Sam Zell apparently got enough feedback about his boorish (at best) remarks at the Times and Orlando Sentinel last week that he sent out a mea culpa this morning posing as a lesson from the master. Meanwhile, the publisher and editor of the Orlando Sentinel politely called BS on the new boss's explanation for dropping the f-bomb on a photographer.
First, the latest missive from Chairman Sam:
During my visits to our business units over the past few weeks, Iíve gotten a lot of feedback, and Iíve loved all of it. People have told me how excited they are for the future; how they are believers now, when they had given up hope; and how theyíve been waiting for this bus for a long, long time.
In some of these meetings, I used language that was deliberately outrageous. My goal was to shock you, to shake you out of complacency, and to help you understand that the game has changed, and we have to change with it. You may not like me or the way I say things, but Iím thrilled and delighted that for the first time, you may actually have an opinion about your CEO.
Nevertheless, itís possible that, in the process, I may have violated Rule #1. Mea culpa.
Youíve heard Randy and I talk about taking calculated risks with limited downside, and Iíve applied that principle in my presentations. Overall, Iíve achieved my intended impact. The enormous buzz around our visits to the business units reaches well beyond our company. Weíve created an extraordinary level of interest and commentary. So I ask you, when was the last time the industry sat up to take notice of Tribune, or cared what we had to say? How long has it been since Tribune was seen as fresh or cutting edge?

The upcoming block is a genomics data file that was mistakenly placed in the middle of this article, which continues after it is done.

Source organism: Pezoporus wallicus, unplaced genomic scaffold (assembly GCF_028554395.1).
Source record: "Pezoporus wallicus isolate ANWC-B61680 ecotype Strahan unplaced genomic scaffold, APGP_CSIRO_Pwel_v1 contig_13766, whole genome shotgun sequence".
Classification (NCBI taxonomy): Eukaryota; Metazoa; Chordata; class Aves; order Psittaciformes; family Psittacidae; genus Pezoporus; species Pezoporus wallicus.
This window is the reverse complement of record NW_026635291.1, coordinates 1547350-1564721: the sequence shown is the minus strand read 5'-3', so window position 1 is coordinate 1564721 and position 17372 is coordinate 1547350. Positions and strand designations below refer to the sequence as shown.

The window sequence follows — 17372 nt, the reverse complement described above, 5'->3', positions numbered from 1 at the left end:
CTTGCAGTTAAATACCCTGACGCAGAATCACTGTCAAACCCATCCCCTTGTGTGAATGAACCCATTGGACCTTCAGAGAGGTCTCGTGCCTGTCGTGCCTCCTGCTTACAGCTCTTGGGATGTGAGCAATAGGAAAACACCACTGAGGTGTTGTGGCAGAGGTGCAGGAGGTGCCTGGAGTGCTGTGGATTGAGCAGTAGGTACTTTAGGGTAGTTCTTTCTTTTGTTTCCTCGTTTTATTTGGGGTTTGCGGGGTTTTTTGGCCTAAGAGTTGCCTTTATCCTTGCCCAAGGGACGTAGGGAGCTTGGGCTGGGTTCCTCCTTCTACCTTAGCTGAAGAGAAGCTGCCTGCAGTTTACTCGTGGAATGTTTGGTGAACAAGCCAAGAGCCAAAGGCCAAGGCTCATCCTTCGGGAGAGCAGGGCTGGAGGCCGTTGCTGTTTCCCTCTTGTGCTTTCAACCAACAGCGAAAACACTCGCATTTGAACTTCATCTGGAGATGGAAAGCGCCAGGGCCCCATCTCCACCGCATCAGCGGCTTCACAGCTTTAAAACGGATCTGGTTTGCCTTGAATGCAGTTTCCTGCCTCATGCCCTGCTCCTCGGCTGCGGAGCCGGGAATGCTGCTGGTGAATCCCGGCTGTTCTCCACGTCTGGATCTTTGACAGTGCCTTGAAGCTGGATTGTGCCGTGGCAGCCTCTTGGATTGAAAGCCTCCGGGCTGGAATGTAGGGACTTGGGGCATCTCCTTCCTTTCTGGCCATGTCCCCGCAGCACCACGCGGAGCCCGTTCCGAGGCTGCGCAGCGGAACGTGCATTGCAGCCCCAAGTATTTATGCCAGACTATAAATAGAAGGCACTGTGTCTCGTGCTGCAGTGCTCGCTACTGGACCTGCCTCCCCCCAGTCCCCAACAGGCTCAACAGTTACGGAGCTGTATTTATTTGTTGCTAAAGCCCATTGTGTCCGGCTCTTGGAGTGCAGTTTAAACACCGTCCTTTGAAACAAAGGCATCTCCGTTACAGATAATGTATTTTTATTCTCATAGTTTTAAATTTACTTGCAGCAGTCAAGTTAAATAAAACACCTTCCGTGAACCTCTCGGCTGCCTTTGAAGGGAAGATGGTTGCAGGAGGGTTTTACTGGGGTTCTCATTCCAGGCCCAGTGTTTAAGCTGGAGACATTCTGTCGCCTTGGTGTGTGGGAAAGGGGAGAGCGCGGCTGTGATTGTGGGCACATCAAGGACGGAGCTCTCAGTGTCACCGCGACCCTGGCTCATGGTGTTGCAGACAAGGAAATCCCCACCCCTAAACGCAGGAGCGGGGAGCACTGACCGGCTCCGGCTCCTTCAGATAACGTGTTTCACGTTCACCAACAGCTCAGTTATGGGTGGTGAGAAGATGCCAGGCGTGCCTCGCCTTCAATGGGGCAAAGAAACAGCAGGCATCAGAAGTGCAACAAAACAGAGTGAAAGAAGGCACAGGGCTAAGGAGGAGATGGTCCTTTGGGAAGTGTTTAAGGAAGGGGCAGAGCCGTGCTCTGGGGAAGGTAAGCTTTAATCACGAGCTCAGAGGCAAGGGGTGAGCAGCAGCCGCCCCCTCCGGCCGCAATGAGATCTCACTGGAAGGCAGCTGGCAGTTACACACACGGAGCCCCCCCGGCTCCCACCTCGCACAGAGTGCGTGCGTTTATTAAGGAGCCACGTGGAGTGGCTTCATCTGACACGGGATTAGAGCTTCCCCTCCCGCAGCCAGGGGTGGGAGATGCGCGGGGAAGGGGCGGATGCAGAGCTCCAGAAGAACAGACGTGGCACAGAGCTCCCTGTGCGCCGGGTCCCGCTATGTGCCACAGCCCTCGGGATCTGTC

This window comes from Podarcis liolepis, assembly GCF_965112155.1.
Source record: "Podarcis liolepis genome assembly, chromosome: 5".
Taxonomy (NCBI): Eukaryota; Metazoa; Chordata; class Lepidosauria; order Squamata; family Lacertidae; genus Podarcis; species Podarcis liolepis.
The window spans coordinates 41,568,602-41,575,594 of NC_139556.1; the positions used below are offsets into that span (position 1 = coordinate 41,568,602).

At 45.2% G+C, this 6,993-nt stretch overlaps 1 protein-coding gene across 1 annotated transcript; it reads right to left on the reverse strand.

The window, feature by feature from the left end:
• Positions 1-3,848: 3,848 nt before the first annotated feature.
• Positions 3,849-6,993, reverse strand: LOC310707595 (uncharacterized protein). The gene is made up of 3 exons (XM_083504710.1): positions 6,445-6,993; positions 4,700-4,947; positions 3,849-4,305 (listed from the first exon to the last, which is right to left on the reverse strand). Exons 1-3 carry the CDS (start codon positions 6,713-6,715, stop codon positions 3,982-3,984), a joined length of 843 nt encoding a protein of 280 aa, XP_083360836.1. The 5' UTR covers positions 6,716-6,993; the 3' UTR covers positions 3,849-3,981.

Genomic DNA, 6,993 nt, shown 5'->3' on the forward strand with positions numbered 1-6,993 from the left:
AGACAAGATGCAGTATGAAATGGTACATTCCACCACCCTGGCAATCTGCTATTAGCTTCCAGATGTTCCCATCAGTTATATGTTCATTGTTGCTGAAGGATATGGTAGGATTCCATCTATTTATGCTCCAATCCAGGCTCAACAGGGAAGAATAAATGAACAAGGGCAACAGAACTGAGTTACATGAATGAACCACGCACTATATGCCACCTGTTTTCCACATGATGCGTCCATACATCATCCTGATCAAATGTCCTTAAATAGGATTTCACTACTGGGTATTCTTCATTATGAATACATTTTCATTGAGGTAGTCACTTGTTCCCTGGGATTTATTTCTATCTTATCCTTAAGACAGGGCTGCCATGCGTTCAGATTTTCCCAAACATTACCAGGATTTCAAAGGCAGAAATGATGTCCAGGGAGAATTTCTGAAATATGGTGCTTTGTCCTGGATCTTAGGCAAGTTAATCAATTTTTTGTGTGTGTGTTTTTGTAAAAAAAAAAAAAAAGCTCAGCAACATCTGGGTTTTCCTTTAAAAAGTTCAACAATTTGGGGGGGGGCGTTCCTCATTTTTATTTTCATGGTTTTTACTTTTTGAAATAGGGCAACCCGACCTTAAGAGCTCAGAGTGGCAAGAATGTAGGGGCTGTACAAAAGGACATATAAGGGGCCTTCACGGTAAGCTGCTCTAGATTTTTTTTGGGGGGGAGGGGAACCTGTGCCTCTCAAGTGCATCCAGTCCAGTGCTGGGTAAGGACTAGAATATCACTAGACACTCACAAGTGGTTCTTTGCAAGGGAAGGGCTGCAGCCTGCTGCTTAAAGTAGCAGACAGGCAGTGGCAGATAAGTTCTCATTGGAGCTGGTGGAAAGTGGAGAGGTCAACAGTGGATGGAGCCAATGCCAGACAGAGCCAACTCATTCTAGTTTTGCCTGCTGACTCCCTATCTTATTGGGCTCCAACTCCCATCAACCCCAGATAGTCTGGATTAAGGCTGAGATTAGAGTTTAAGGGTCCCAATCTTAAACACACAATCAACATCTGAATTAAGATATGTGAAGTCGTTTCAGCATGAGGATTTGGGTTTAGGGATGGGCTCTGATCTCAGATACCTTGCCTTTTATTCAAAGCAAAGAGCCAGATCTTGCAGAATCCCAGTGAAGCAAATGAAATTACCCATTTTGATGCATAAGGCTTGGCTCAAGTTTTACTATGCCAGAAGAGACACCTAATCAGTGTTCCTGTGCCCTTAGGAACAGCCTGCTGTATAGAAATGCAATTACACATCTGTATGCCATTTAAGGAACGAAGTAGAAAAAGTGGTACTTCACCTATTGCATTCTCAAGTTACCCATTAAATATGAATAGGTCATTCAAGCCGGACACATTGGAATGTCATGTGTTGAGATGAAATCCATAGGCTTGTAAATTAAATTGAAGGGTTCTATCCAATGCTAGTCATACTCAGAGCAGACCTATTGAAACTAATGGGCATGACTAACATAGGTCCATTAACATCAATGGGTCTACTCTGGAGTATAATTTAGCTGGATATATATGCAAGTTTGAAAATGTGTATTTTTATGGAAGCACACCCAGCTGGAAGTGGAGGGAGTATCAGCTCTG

Extremism in the pursuit of opportunity is not a vice. Youíve seen me step over the edge, if only to get you to take a few steps toward the line.
So he's glad the buzz around Tribune is that the boss is vulgar and possibly a buffoon, rather than anything about the product? Good luck with that. Meanwhile, Zell's explanation for saying fuck you to an Orlando Sentinel photog doesn't add up for at least two women who saw it go down — the publisher and the editor of the Sentinel. From the paper's public editor, via Romenesko:
Zell's spokeswoman, Terry Holt, told the Los Angeles Times -- like the Sentinel, part of Tribune Company -- last week that it was Fajardo's "sarcastic tone" and her turning her back on him as he was speaking, not her question, that prompted his vulgarism.
If that's what happened, it escaped Sentinel Publisher Kathy Waltz's notice. Seated next to Zell on the dais, she saw Fajardo "shaking her head, shrugging her shoulders and walking away. There was applause from the audience to Sam's response, which is why many of us did not hear Sam swear at her. That is also why it appeared to me that his response was over, and it did not appear to me that Sara left while Sam was still talking. Sam apparently saw it differently."
Waltz noted, "Much of Sam's answer was his view on being able to afford to do both 'soft' stories and serious, public-service journalism. All of that was appropriate, and I agree with that goal. The invective he used toward the employee was inappropriate in my view."
Editor Charlotte Hall had a similar view: "I feel the obscenity Sam directed at Sara was not appropriate, and I've never known Sara to be arrogant. . . .
Add the photographer, Sara Fajardo, to the list of those perplexed through the years by Zell's rough edges. "It was not my intention to offend him," she said. "I thought that he had finished his statement, and so I left the microphone so the next person could ask their question."
Regarding those strip club ads: I'm told it might be awhile before the Times actually runs any ads from what Zell calls "gentlemen's clubs." Seems other advertisers let the paper know it's them or us.